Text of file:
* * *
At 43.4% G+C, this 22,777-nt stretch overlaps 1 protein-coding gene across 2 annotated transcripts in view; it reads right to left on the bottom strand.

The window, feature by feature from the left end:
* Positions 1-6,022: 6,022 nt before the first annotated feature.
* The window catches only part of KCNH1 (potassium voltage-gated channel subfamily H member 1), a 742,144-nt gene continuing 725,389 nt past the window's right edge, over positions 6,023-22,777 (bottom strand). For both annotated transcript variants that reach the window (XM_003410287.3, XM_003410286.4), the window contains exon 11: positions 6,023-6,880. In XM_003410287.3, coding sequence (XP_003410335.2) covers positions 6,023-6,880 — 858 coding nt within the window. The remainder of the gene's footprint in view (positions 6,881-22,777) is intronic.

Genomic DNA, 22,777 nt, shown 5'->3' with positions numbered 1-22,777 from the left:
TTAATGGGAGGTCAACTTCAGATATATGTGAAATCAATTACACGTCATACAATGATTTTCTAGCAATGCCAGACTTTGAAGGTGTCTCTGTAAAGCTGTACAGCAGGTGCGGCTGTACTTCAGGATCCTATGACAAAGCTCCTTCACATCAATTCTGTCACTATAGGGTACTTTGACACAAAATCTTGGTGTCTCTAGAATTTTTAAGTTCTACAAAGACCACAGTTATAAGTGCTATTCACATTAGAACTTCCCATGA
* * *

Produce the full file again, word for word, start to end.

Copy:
At 43.4% G+C, this 22,777-nt stretch overlaps 1 protein-coding gene across 2 annotated transcripts in view; it reads right to left on the bottom strand.

The window, feature by feature from the left end:
* Positions 1-6,022: 6,022 nt before the first annotated feature.
* The window catches only part of KCNH1 (potassium voltage-gated channel subfamily H member 1), a 742,144-nt gene continuing 725,389 nt past the window's right edge, over positions 6,023-22,777 (bottom strand). For both annotated transcript variants that reach the window (XM_003410287.3, XM_003410286.4), the window contains exon 11: positions 6,023-6,880. In XM_003410287.3, coding sequence (XP_003410335.2) covers positions 6,023-6,880 — 858 coding nt within the window. The remainder of the gene's footprint in view (positions 6,881-22,777) is intronic.

Genomic DNA, 22,777 nt, shown 5'->3' with positions numbered 1-22,777 from the left:
TTAATGGGAGGTCAACTTCAGATATATGTGAAATCAATTACACGTCATACAATGATTTTCTAGCAATGCCAGACTTTGAAGGTGTCTCTGTAAAGCTGTACAGCAGGTGCGGCTGTACTTCAGGATCCTATGACAAAGCTCCTTCACATCAATTCTGTCACTATAGGGTACTTTGACACAAAATCTTGGTGTCTCTAGAATTTTTAAGTTCTACAAAGACCACAGTTATAAGTGCTATTCACATTAGAACTTCCCATGA